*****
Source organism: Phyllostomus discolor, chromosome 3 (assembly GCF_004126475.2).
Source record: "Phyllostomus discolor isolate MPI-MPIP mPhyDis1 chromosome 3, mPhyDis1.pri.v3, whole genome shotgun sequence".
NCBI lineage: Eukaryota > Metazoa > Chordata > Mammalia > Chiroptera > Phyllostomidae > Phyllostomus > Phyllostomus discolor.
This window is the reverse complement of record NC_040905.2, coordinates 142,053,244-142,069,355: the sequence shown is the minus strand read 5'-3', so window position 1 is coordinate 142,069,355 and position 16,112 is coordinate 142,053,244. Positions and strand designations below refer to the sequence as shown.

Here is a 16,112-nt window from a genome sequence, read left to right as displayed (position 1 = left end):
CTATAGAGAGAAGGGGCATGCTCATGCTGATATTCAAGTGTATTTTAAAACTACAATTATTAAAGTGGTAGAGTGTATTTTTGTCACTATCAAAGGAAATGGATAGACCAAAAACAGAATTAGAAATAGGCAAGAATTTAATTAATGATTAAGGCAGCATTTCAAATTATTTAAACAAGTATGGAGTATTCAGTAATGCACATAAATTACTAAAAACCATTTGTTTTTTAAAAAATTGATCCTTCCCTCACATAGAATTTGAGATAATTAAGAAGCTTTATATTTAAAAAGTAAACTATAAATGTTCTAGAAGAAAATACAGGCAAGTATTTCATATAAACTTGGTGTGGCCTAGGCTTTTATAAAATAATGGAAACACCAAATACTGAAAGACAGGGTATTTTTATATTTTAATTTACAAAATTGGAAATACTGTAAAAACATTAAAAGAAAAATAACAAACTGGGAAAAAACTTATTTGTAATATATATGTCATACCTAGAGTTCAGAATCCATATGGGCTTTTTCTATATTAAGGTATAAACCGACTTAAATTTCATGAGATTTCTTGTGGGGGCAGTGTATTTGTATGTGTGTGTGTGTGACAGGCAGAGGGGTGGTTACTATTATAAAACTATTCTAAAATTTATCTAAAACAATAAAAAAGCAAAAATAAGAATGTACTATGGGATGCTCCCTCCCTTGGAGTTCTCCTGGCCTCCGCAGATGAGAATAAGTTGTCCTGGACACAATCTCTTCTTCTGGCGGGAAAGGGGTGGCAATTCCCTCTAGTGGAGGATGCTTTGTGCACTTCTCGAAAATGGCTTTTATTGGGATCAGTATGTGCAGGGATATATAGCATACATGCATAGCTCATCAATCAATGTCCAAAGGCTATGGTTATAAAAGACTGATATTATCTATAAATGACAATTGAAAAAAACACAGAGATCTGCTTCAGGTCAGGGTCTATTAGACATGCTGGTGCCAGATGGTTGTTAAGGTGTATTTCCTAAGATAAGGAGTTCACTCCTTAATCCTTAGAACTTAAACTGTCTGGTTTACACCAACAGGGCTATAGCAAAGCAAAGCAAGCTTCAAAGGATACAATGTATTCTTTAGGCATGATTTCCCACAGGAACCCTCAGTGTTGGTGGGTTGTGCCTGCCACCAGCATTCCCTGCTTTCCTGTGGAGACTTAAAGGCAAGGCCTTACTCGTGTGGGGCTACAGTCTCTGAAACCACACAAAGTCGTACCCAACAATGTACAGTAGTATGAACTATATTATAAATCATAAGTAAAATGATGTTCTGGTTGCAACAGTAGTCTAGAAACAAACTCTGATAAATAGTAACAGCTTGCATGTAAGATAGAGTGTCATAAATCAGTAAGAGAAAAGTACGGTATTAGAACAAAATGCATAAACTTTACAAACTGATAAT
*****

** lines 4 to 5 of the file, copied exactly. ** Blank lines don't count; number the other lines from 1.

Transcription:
This window is the reverse complement of record NC_040905.2, coordinates 142,053,244-142,069,355: the sequence shown is the minus strand read 5'-3', so window position 1 is coordinate 142,069,355 and position 16,112 is coordinate 142,053,244. Positions and strand designations below refer to the sequence as shown.

Here is a 16,112-nt window from a genome sequence, read left to right as displayed (position 1 = left end):